1. Dementia + diminished vibratory sensation 2. Confirmatory test 1. Vitamin B12 deficiency 2. Serum B12
Delirium + elevated BP + papilledema Hypertensive encephalopathy
Delirium + tachycardia + tremor thyrotoxicosis
First line treatment for a dangerously agitated patient with delerium. quetiapine
Differential for delerium. AEIOU TIPS 1. alcohol 2. electrolytes 3. iatrogenic drugs 4. Oxygen (hypoxia) 5. Uremia 6. Trauma 7. Infection 8. Poisons 9. Seizures
What are the most common causes of dementia (3)? 1. Alzheimer's 2. Vascular 3. Major depression ("pseudodementia")
Most common focal neurologic symptoms seen in vascular dementia? 1. pseudobulbar palsy 2. dysarthria 3. dysphagia
Dementia with visual hallucination. Lewy body dementia
What are the prenatal infections and toxins that can cause mental retardation? TORCH 1. toxo 2. other (syphilis, AIDS, alcohol/illicit drugs) 3. rubella 4. CMV 5. herpes simplex
What are the three areas of learning disorders? 1. reading 2. mathematics 3. writing
What percentage of children with autism are also mentally retarded? ~70%
Stereotyped hand movements and failure to progress developmentally in a young female child. Rett's Disorder
At what age in urinary continence and bowel control usually reached? age 4
What areas of an individuals life do personality disorders effect? CAPRI 1. Cognition 2. Affect 3. Personal Relationships 4. Impulse control
What are the negative symptoms of schizophrenia? 5 A's 1. Anhedonia 2. Affect 3. Alogia (poverty of speech) 4. Avolition (apathy) 5. Attention (poor)
How does PTSD differ from acute stress disorder? 1. PTSD sypmtoms last > 1 month 2. Acute stress disorder symptoms last < 1 month
How does adjustment disorder differ from PTSD? adjustment disorder is the presence of psychological symptoms after a stressful but non-life-threatening event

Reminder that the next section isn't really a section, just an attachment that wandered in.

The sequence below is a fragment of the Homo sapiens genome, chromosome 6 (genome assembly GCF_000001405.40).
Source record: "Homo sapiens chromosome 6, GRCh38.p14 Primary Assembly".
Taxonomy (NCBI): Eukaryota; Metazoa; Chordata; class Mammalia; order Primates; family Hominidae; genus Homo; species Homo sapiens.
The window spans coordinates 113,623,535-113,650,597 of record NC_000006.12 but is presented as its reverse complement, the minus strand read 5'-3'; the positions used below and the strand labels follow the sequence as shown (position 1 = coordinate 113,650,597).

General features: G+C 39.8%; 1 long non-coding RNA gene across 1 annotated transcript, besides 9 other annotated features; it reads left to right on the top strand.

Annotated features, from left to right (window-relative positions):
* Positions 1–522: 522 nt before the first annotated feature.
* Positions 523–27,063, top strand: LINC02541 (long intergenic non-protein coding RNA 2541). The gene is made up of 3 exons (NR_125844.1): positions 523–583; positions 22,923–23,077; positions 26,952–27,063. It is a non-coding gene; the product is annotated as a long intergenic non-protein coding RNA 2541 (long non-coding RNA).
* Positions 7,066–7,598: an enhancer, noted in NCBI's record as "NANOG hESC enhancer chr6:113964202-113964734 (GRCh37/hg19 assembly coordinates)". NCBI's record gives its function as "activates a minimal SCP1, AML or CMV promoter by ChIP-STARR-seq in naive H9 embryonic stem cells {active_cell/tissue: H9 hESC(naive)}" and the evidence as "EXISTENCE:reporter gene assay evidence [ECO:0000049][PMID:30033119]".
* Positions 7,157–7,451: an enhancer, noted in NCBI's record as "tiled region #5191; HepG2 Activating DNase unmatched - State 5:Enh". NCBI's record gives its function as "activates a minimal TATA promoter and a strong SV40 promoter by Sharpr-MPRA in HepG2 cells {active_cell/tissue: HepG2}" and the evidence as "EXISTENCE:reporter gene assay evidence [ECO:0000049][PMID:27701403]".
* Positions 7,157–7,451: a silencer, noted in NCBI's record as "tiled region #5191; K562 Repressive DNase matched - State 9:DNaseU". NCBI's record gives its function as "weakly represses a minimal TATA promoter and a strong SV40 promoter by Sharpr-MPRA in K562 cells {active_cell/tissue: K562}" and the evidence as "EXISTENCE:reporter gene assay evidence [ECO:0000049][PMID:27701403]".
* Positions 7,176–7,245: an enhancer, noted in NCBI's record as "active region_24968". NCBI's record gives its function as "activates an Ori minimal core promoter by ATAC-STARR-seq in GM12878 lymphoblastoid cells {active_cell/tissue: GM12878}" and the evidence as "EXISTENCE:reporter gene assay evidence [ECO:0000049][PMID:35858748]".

What neurotransmitter is effected in: 1. Alzheimer's 2. Anxiety 3. OCD 1. ↓ acetylcholine 2. ↑ NE, ↓ GABA 3. ↓ serotonin
How does Creutzfeldt-Jakob Disease present on EEG? Periodic sharp waves/spikes
What is the difference between cause of amnesia amnestic disorders and dissociative disorders? amnesia in amnestic disorders is always secondary to an underlying medical condition or substance use while dissociative disorders is related to a stressful life event
1. What is primary gain? 2. Secondary gain? 1. expression of unacceptable feelings as physical symptoms in order to avoid facing them 2. use of symptoms to benefit the patient
What is hypochondriasis either fear of having a disease or convinced that one is present
Failure to resist aggressive impulses that result in assault or property destruction. Out of proportion to triggering events. Intermittent explosive disorder
Recurrent pulling out of one's hair, resulting in visible hair loss. Trichotillomania
What are the two subcategories of anorexia nervosa? 1. restrictive type - eats little and may vigorously exercise 2. binge eating/purging type - eat in binges followed by purging, laxatives, excessive exercise or diuretics
What are the two subcategories of bulimia? 1. Purging - involves vomiting, laxatives or diuretics 2. Nonpurging - involves excessive exercise or fasting
What is the difference between nightmare disorder and night terror disorder? 1. nightmare disorder has repeated awakenings with recall of dreams 2. in night terror disorder patients do not remember episodes
What are the 4 elements of informed consent? NARCC 1. Name/purpose of treatment 2. Alternatives 3. Risks/benefits 4. Consequences of refusing treatment 5. Capacity to make an informed decision
4 D's of malpractice Dereliction (neglect) of a Duty that led Directly to Damages